Venezuela congress holds last session to name judges; opposition pledges institutional change

Venezuela's ruling socialist party is set to rush through a series of appointments before the opposition takes over congress next month with promises to revive what it calls a moribund institution.

The legislature was expected to name 12 Supreme Court justices Thursday during a final session, filling vacancies left by a group of judges who requested early retirement.

That move, if not countered, could extend the years of government control over the court, which has the power to overrule acts of the new congress.

The opposition won a landslide victory in Sunday's legislative election and will take control of the legislature in January, creating a divided government for the first time since late President Hugo Chavez launched his socialist revolution here in 1998.

The new congress will be able to implement even laws President Nicolas Maduro rejects. But the Supreme Court will still be able to overturn legislation it finds unconstitutional, making the 32 justices key in deciding how much power the National Assembly will be able to wield.

All justices serve 12 year terms, so the resignations extend the time pro-government judges will be in place if they are not impeached.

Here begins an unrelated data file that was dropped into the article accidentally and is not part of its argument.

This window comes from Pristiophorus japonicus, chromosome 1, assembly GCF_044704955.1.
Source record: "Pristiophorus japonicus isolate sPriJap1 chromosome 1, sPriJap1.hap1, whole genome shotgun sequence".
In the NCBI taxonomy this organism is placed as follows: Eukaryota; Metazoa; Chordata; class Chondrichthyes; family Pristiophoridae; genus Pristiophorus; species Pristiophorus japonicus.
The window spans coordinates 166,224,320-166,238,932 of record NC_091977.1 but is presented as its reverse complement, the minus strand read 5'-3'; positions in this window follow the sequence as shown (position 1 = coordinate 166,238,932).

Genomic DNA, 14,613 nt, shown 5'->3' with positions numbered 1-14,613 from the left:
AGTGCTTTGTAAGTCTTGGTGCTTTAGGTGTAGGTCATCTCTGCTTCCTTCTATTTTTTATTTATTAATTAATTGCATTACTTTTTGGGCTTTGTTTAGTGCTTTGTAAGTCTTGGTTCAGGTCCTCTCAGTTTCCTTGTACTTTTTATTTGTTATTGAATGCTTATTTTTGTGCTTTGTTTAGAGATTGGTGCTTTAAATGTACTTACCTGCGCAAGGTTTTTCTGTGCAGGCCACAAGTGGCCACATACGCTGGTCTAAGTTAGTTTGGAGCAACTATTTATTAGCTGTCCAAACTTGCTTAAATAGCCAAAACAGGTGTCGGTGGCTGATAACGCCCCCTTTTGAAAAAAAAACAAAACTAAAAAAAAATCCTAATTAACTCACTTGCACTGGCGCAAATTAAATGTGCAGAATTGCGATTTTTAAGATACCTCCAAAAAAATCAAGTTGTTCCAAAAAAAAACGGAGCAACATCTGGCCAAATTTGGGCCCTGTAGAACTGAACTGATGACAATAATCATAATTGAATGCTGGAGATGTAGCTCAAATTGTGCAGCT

Venezuela's congress, dominated for 15 years by the ruling party, has met infrequently to rubber-stamp the president's agenda.

Last month, lawmakers approved the president's budget proposal with no debate, as they have for years. The detailed accountability reports and economic figures the body is supposed to receive annually have morphed into documents that read more like celebratory press releases, or have stopped coming in altogether.

While lawmakers have sometimes promised to investigate major scandals, like a 2013 prison riot in which dozens of inmates were shot to death, they rarely present conclusions. And reporters are not allowed near the assembly floor, but are instead must watch the proceedings on television.

That televised view drew derision in 2013 when the camera averted its gaze from a fight on the assembly floor that sent high-profile opposition leader Maria Corina Macahado to the hospital. The channel broadcast a shot of the ceiling instead.

At other times, it has filmed lawmakers dancing around the chamber to drums to celebrate the country's vibrant culture, or singing revolutionary songs.

The opposition has promised to restore the legislature's potency and transparency.

Opposition members, who have had so little access to national media that they have relied on a YouTube channel to get their announcements out, have been eagerly outlining their plans to use the National Assembly's national television channel. They also insist they'll demand far more economic data from state intuitions.

Henry Ramos Allup, who leads the large opposition party Democratic Action, said any last-minute attempts to neuter the legislature will be undone as soon as the new lawmakers are seated. The opposition will have the power to remove Supreme Court justices it finds guilty of misconduct.

"These are acts of anger that are null and void," he told the television station Globovision. "Whatever they do, it's reversible."


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